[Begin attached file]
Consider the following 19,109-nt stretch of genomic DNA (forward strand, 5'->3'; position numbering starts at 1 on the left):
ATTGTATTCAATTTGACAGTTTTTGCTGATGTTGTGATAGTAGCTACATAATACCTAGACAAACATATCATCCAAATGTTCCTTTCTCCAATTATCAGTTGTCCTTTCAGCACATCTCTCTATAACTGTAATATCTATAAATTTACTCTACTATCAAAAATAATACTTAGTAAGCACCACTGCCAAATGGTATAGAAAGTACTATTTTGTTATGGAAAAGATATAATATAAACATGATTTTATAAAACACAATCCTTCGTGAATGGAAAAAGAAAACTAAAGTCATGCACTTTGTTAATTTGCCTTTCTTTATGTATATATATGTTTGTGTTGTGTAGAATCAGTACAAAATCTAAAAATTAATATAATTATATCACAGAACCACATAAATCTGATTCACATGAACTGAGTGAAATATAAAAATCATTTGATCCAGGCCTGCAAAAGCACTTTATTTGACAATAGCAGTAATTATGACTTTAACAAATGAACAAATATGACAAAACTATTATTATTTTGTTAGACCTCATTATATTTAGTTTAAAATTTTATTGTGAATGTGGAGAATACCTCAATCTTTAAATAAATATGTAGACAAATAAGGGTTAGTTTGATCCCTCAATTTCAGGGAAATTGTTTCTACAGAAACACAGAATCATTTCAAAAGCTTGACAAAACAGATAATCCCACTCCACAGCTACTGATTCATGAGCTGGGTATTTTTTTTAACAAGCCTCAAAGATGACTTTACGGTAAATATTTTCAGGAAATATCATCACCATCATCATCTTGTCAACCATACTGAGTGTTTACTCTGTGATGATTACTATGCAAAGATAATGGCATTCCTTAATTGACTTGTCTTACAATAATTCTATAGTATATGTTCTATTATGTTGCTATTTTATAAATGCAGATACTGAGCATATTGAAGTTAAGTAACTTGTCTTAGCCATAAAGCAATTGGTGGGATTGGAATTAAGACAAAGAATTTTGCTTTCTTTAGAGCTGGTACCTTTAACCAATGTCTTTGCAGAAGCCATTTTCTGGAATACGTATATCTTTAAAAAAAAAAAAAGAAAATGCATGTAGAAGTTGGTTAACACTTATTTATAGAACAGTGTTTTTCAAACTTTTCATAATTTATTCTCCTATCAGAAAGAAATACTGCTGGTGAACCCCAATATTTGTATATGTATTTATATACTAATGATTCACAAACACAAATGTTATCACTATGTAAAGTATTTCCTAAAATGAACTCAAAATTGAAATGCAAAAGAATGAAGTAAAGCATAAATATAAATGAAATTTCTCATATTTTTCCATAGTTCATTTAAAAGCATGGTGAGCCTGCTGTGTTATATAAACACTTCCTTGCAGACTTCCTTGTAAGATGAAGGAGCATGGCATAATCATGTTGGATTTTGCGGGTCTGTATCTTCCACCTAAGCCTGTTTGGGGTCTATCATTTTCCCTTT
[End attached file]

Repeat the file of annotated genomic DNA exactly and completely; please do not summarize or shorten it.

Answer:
Consider the following 19,109-nt stretch of genomic DNA (forward strand, 5'->3'; position numbering starts at 1 on the left):
ATTGTATTCAATTTGACAGTTTTTGCTGATGTTGTGATAGTAGCTACATAATACCTAGACAAACATATCATCCAAATGTTCCTTTCTCCAATTATCAGTTGTCCTTTCAGCACATCTCTCTATAACTGTAATATCTATAAATTTACTCTACTATCAAAAATAATACTTAGTAAGCACCACTGCCAAATGGTATAGAAAGTACTATTTTGTTATGGAAAAGATATAATATAAACATGATTTTATAAAACACAATCCTTCGTGAATGGAAAAAGAAAACTAAAGTCATGCACTTTGTTAATTTGCCTTTCTTTATGTATATATATGTTTGTGTTGTGTAGAATCAGTACAAAATCTAAAAATTAATATAATTATATCACAGAACCACATAAATCTGATTCACATGAACTGAGTGAAATATAAAAATCATTTGATCCAGGCCTGCAAAAGCACTTTATTTGACAATAGCAGTAATTATGACTTTAACAAATGAACAAATATGACAAAACTATTATTATTTTGTTAGACCTCATTATATTTAGTTTAAAATTTTATTGTGAATGTGGAGAATACCTCAATCTTTAAATAAATATGTAGACAAATAAGGGTTAGTTTGATCCCTCAATTTCAGGGAAATTGTTTCTACAGAAACACAGAATCATTTCAAAAGCTTGACAAAACAGATAATCCCACTCCACAGCTACTGATTCATGAGCTGGGTATTTTTTTTAACAAGCCTCAAAGATGACTTTACGGTAAATATTTTCAGGAAATATCATCACCATCATCATCTTGTCAACCATACTGAGTGTTTACTCTGTGATGATTACTATGCAAAGATAATGGCATTCCTTAATTGACTTGTCTTACAATAATTCTATAGTATATGTTCTATTATGTTGCTATTTTATAAATGCAGATACTGAGCATATTGAAGTTAAGTAACTTGTCTTAGCCATAAAGCAATTGGTGGGATTGGAATTAAGACAAAGAATTTTGCTTTCTTTAGAGCTGGTACCTTTAACCAATGTCTTTGCAGAAGCCATTTTCTGGAATACGTATATCTTTAAAAAAAAAAAAAGAAAATGCATGTAGAAGTTGGTTAACACTTATTTATAGAACAGTGTTTTTCAAACTTTTCATAATTTATTCTCCTATCAGAAAGAAATACTGCTGGTGAACCCCAATATTTGTATATGTATTTATATACTAATGATTCACAAACACAAATGTTATCACTATGTAAAGTATTTCCTAAAATGAACTCAAAATTGAAATGCAAAAGAATGAAGTAAAGCATAAATATAAATGAAATTTCTCATATTTTTCCATAGTTCATTTAAAAGCATGGTGAGCCTGCTGTGTTATATAAACACTTCCTTGCAGACTTCCTTGTAAGATGAAGGAGCATGGCATAATCATGTTGGATTTTGCGGGTCTGTATCTTCCACCTAAGCCTGTTTGGGGTCTATCATTTTCCCTTT